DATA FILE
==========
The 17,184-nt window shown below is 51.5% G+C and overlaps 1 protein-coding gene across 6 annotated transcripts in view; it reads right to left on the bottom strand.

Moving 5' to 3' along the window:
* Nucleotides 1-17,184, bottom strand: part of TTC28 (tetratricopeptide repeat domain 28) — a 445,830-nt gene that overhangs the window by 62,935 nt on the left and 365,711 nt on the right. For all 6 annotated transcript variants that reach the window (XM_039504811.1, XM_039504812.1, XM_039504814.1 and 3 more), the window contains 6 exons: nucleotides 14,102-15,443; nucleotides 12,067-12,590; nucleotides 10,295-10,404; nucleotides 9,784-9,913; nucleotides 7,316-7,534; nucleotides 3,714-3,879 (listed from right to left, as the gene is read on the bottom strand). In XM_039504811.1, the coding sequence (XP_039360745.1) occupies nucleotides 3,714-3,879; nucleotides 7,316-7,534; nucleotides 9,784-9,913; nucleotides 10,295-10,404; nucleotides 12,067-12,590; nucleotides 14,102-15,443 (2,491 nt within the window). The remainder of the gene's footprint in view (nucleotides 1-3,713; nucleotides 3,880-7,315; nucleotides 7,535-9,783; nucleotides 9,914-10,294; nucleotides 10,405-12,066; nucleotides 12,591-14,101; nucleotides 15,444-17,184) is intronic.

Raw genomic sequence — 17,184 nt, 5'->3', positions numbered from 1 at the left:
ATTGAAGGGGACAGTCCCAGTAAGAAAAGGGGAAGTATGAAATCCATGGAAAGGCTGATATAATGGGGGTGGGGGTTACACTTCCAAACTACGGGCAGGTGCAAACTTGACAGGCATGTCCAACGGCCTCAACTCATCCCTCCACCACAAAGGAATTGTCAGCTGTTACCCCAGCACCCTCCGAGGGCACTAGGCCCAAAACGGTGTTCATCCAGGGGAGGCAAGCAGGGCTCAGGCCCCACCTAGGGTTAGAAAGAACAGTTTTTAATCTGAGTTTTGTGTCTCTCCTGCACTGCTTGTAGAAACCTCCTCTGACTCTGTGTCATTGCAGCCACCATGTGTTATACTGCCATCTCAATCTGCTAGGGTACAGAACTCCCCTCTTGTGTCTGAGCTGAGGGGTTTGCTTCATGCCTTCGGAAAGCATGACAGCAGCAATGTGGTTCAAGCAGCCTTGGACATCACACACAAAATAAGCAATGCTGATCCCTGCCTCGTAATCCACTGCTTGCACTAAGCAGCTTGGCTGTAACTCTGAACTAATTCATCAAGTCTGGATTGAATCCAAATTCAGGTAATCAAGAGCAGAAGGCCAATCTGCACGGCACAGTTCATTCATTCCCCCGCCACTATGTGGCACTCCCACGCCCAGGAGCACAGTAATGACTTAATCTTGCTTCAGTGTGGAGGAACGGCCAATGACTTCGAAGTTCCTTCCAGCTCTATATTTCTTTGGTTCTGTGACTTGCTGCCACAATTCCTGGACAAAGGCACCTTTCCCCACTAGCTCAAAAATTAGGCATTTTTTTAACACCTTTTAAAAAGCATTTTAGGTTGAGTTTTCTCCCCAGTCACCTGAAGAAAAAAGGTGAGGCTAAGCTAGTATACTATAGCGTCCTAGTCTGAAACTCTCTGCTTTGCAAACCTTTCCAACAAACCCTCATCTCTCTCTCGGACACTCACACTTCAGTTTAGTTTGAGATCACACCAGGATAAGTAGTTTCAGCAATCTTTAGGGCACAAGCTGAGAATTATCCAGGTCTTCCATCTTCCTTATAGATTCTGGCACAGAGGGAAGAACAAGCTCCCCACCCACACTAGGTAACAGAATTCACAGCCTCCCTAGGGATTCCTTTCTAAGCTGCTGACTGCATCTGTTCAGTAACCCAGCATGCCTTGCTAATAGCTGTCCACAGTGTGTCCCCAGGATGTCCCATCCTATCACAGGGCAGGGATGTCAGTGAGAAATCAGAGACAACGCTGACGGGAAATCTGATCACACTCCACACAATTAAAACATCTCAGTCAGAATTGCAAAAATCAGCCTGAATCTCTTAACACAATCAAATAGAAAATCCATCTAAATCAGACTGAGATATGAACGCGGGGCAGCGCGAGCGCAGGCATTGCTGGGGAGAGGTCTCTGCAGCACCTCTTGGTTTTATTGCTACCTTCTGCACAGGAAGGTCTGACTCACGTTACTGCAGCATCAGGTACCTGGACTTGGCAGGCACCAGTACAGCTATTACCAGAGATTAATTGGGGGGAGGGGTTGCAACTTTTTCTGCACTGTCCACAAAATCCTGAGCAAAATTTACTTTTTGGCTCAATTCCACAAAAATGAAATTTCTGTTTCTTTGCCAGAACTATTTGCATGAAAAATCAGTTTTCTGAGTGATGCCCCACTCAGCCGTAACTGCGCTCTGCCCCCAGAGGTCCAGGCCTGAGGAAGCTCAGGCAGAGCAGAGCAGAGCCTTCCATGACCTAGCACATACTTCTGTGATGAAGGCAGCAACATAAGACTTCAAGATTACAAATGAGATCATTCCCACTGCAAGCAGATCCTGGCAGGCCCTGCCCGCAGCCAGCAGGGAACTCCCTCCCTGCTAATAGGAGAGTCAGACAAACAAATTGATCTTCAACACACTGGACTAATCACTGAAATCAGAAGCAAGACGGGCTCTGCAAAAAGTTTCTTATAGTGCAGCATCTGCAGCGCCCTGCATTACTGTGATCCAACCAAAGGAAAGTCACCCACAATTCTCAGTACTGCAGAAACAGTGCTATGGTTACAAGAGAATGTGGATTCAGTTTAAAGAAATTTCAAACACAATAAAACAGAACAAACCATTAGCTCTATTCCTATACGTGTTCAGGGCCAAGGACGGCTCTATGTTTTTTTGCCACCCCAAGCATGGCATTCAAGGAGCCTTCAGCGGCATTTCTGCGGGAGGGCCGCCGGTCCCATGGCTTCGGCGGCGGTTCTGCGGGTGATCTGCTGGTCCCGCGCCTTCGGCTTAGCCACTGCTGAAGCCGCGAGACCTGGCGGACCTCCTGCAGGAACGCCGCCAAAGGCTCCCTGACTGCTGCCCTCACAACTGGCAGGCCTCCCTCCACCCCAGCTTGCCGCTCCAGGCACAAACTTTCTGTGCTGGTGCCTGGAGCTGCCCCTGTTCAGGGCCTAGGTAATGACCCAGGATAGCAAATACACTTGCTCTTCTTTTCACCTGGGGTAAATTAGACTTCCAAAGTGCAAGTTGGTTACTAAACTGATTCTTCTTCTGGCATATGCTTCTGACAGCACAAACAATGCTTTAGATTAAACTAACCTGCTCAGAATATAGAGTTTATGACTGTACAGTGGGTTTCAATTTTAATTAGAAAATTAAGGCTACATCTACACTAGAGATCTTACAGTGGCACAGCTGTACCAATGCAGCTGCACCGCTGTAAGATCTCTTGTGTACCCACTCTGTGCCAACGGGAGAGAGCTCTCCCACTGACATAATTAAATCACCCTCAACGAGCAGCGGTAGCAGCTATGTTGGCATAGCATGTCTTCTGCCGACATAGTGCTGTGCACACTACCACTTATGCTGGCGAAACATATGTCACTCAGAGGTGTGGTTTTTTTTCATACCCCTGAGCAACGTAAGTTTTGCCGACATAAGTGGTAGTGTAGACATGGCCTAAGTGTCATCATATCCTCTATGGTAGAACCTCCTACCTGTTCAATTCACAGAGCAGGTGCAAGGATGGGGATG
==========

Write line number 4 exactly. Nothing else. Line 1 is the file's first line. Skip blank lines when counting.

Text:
Raw genomic sequence — 17,184 nt, 5'->3', positions numbered from 1 at the left: